Just to be clear: This is a remote island off the east coast of Africa, and probably as far away from civilisation you might ever find yourself. The Manta Resort is not a 5 star luxury resort and certainly different to what you might find on other tropical islands. If you’re expecting bling bling bling you will be disappointed. If you however are looking for serenity, close encounters with nature and a close knit family of people we look forward to sharing our island with you.
The Island of Pemba lies approximately 50 km off the Tanzanian Coast, and forms part of the Zanzibar Archipelago. Sitting be-tween the latitudes 04º 50’S and 05º 30’S and bi-sected by the longitude 30º 45’E, it is about 45 km north east of Unguja Is-land. It is isolated from the continent by a deep chan-nel, and is classified as a true oceanic island. The island is about 62 km long and 22 km wide at its broadest point, covering an area of around 1,040 square km with a tropical climate that can be broadly divided into two monsoon periods. The Northeast monsoon with trade winds blowing from the northeast generally between Decem-ber and April, and South-east monsoon with winds blowing southeast between May and November. The former is generally characterised by lower wind speeds, calmer seas and higher sea surface temperatures while the opposite is expected dur-ing the Southeast monsoon. The mean rainfall is estimated to be c. 1860 mm per annum, which falls mostly between March and May (‘masika’) and between October and December (‘vuli’).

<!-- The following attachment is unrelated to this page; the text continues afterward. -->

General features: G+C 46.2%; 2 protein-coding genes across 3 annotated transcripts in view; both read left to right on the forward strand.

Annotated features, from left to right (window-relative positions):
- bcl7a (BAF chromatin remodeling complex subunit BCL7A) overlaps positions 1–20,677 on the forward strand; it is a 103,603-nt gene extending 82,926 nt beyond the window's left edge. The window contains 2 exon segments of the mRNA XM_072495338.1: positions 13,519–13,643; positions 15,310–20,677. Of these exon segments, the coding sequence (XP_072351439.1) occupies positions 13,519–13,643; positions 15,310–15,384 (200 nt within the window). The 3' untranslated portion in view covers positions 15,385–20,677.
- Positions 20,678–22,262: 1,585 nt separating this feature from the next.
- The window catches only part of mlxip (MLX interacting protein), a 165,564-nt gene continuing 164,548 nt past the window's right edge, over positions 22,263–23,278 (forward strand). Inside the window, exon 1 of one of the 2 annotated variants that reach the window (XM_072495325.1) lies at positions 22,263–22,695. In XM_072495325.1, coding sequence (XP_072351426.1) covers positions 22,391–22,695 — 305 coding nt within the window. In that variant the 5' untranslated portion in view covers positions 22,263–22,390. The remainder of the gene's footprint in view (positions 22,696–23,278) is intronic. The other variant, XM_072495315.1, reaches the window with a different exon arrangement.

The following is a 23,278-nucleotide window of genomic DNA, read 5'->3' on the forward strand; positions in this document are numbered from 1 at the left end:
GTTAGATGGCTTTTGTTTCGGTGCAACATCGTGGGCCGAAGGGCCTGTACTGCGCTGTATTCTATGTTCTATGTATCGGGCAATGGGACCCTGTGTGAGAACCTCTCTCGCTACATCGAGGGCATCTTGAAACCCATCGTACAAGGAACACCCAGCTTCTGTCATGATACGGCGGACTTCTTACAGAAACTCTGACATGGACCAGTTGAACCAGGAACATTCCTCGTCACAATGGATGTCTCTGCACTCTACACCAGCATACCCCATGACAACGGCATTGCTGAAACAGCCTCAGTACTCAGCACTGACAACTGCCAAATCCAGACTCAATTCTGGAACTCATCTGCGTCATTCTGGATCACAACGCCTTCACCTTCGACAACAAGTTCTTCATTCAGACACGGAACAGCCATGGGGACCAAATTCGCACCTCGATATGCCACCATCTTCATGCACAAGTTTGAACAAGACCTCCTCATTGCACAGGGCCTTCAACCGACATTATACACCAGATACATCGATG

Pemba is still the predominant global producer of cloves yielding around 70% of all the world’s cloves, but now plays its more traditional role of being an island paradise with small inter-island trade. Pemba Island also has a strong reputation as a ‘magic’ island, a centre for ju-ju traditions of medicine and wizardry.
Pemba Island has been separated from the mainland of Tanzania and Zanzibar for decades, leaving an untouched and pristine island of great beauty and fertility. The mosaic of forests, swamps, mangroves, hidden beaches and lagoons is scattered with the ruins of mosques and tombs mostly reclaimed by the forest – sites that date back to Arab domination when Pemba Island was seized by the Sultan of Muscat (Oman) in the 17th century. He loved the Spice Islands and established his court in Zanzibar and ruled Muscat from there.
Chake Chake harbour
Chake Chake harbour is mainly used for swimming & fishing. When the Western Colonial powers came to East Africa the British forced the Sultanates of Muscat and Zanzibar to separate and then administered the Spice Islands in the name of the Sultan.